Major League Baseball’s free agent market got a little deeper last Friday night when several high-profile arbitration-eligible players weren’t offered contracts by their teams.
These players can now sign with any organization, including the no-bid team, and some names may catch the attention of the Red Sox, for one reason or another. After all, Boston has a fairly extensive to-do list this MLB offseason, and some new free agents hold the upside.
Let’s start with the most famous addition to the free agent pool, before we highlight the other no-bid players who could theoretically interest the Red Sox as they try to bolster their 2023 roster.
Cody Bellinger, OF
It would have been amazing to witness Bellinger fall since he won the National League’s Most Valuable Player award in 2019, but the Los Angeles Dodgers’ decision not to bid for the 27-year-old wasn’t shocking given his offensive performance over the past three seasons and nearly $18 million. He was expected to achieve it through arbitration for 2023. Bellinger will likely look for a one-year contract, his agent Scott Boras told The Athletic, as signing like this and having a good year will boost his value on the open market. next one off season. And the Red Sox should seriously consider stalking.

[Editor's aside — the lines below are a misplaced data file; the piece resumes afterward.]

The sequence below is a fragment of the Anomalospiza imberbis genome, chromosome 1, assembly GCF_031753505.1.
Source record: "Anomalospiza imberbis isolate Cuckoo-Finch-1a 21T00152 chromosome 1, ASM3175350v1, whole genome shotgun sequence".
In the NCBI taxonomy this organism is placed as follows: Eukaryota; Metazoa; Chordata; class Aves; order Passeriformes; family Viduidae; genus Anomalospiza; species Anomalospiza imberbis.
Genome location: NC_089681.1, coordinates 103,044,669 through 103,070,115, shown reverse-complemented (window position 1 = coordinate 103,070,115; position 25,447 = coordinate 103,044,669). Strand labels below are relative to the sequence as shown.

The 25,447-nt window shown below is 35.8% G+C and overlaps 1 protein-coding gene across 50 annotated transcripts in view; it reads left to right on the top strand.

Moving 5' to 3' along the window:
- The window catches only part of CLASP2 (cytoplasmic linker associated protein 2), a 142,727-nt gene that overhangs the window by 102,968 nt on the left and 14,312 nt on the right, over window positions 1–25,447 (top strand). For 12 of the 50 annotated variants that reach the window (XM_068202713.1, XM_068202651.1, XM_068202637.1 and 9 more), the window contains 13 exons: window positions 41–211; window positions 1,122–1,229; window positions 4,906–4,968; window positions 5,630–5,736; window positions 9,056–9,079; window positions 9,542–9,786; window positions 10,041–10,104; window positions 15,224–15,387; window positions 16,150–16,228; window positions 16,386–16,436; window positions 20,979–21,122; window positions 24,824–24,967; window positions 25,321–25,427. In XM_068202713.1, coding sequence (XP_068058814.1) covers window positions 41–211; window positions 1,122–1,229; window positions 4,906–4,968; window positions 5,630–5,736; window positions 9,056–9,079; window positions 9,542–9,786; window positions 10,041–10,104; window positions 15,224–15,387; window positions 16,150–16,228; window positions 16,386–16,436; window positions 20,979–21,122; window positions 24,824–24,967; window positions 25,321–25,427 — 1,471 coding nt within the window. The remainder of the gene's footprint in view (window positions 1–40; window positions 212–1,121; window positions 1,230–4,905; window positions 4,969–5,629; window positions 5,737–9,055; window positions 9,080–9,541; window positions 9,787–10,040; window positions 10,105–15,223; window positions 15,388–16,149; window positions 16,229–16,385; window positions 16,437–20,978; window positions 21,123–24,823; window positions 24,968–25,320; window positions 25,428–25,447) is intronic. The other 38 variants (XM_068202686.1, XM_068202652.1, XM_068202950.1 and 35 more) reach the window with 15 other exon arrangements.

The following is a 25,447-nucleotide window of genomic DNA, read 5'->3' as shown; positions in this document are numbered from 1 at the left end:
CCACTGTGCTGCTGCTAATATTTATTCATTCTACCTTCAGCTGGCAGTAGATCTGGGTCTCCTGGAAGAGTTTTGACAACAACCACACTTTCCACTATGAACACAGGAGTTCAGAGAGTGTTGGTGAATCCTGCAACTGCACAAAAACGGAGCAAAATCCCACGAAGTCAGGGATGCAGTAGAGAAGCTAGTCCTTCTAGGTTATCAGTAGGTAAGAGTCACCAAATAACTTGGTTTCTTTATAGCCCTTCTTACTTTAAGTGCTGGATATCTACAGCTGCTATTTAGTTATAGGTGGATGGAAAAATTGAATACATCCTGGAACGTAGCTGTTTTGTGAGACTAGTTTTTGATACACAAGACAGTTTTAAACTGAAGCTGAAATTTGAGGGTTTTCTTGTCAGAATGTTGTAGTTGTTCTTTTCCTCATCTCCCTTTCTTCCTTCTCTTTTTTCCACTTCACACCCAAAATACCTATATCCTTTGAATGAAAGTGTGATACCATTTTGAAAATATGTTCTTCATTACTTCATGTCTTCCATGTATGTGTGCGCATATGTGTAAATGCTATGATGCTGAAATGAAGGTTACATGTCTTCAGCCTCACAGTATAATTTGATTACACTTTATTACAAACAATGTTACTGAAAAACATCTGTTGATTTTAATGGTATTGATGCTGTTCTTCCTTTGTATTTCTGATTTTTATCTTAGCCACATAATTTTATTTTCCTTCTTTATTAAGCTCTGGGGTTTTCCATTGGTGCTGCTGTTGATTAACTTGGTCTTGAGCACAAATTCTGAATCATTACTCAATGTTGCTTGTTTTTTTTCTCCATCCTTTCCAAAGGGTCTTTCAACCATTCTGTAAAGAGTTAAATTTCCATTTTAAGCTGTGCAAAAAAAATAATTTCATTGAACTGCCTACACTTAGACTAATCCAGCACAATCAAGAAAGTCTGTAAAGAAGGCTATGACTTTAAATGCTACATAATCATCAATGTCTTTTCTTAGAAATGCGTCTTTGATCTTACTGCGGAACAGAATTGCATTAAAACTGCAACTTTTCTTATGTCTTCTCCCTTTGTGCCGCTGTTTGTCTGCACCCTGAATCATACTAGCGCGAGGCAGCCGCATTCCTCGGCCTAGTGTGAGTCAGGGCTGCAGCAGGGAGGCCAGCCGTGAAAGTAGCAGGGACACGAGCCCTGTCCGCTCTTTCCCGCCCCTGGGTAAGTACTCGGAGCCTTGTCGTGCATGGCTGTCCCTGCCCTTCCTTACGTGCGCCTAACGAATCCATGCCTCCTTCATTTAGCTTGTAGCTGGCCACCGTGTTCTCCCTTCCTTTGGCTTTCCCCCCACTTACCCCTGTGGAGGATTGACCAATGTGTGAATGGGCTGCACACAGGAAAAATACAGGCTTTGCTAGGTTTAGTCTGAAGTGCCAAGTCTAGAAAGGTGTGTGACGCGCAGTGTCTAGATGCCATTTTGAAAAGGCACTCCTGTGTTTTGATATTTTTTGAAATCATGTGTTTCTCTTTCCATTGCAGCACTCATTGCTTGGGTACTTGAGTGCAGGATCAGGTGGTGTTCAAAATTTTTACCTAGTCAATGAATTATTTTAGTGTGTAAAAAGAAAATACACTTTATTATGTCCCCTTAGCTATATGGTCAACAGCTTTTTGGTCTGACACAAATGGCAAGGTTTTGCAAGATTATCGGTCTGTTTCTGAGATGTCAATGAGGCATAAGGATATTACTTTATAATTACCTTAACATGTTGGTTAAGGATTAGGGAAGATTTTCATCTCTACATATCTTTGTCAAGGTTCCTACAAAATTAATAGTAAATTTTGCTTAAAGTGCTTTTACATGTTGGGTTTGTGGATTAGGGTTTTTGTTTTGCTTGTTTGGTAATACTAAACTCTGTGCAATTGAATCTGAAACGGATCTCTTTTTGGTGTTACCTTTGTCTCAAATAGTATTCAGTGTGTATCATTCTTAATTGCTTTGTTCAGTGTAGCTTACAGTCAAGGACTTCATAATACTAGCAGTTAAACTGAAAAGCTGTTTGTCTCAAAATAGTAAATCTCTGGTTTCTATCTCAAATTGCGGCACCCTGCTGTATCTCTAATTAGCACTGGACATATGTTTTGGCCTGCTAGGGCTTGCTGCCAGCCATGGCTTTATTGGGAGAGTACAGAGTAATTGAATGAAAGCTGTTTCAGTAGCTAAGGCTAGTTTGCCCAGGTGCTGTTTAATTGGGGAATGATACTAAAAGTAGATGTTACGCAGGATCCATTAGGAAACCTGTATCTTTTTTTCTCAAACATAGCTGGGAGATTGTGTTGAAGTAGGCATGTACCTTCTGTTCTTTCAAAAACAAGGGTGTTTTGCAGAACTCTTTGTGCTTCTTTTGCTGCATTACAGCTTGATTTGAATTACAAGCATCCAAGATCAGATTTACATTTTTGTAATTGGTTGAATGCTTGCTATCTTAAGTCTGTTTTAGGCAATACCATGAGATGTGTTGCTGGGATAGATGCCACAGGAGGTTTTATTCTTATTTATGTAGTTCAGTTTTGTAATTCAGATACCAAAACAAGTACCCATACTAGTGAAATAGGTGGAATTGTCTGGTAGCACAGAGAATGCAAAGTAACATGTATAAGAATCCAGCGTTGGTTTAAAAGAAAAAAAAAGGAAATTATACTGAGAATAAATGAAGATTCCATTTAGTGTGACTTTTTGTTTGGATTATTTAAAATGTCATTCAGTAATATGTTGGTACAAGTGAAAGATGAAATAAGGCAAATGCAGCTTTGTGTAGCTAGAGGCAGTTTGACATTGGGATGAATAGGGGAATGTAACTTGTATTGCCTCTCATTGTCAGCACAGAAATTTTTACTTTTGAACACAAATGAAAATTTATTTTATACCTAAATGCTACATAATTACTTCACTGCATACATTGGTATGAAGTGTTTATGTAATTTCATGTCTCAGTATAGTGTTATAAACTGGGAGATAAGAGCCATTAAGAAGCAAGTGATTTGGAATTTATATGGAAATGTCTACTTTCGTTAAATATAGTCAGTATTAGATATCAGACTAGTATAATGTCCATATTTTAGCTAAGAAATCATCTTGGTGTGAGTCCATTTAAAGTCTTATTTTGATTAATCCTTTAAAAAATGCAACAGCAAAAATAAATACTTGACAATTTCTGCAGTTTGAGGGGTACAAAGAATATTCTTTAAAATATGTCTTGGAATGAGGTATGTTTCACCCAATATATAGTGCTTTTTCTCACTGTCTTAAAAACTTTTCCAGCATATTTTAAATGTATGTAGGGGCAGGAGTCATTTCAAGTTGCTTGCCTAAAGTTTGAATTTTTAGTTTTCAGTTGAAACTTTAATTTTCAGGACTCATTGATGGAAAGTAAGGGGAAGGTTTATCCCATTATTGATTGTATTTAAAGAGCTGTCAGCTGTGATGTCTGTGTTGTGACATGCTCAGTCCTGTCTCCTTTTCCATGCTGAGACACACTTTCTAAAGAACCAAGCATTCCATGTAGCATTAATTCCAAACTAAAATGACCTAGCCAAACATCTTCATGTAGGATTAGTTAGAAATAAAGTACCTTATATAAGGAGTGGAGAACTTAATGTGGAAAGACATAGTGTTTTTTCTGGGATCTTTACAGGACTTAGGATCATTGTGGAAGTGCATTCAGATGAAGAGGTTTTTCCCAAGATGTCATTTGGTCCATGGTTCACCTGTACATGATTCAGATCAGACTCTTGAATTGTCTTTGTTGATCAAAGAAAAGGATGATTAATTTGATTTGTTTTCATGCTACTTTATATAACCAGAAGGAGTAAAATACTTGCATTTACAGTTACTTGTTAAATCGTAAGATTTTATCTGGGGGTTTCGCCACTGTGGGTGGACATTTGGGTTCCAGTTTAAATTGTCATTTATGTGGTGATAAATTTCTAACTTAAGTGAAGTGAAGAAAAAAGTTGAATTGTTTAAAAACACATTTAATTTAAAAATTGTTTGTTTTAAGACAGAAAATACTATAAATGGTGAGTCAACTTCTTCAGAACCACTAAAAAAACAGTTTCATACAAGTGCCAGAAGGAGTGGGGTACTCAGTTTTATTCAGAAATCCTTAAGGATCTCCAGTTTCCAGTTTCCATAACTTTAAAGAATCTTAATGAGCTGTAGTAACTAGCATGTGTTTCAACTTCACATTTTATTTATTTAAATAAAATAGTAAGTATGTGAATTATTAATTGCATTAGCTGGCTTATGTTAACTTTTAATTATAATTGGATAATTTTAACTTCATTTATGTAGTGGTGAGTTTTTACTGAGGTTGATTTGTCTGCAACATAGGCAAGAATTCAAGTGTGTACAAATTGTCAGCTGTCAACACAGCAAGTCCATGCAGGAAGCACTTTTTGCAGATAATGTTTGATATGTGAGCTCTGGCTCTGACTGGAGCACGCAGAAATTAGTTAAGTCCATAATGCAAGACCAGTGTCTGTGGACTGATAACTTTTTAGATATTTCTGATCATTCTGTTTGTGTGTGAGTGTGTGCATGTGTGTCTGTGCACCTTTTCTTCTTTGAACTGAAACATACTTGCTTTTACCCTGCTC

Bellinger’s cap (albeit with a low attacking pitch) is baffling for a team that has had poor overseas production in 2022 and has a need left on the turf. Aaron Judge is obviously the MLB offseason prize, but after him and Brandon Nemo (the obvious second choice available in free agency), the outfield class truly Eases. Even if Bellinger, a two-time All-Star, doesn’t repeat his 2019 campaign — .305/.406/.629 with 47 home runs, 115 RBIs and 15 stolen bases — he’s young enough and has enough power in other areas. (defense) and primary operating) to justify the risk.
Brian Anderson, 3B/OF
Anderson had a few solid years with the Miami Marlins, including back-to-back seasons in 2018 and 2019 where he finished with at least 3.0 bWAR. Injuries have been an issue over the past two seasons, curtailing his offensive production, but he will only turn 30 in May and is fairly versatile due to his ability to play valid defense at both third base and in the outfield, where he would be better suited as a depth option. for boston.
Dominic Smith, 1b
Red Sox not necessarily need to Smith, a former Top 100 prospect who never quite lived up to his hype with the New York Mets, is off an amazing 2019 and 2020 season cut short by the pandemic as he batted . 316 with a . 993 OPS and 10 home runs in 50 games (199 plate appearances). . He’s a first baseman (with experience in left field), and Boston already has two first basemen (Triston Casas and Eric Hosmer). But he’ll only be 28 this season, have a bit of a pop and could be a prime candidate to get going with more playing time and a turnaround eradication across MLB.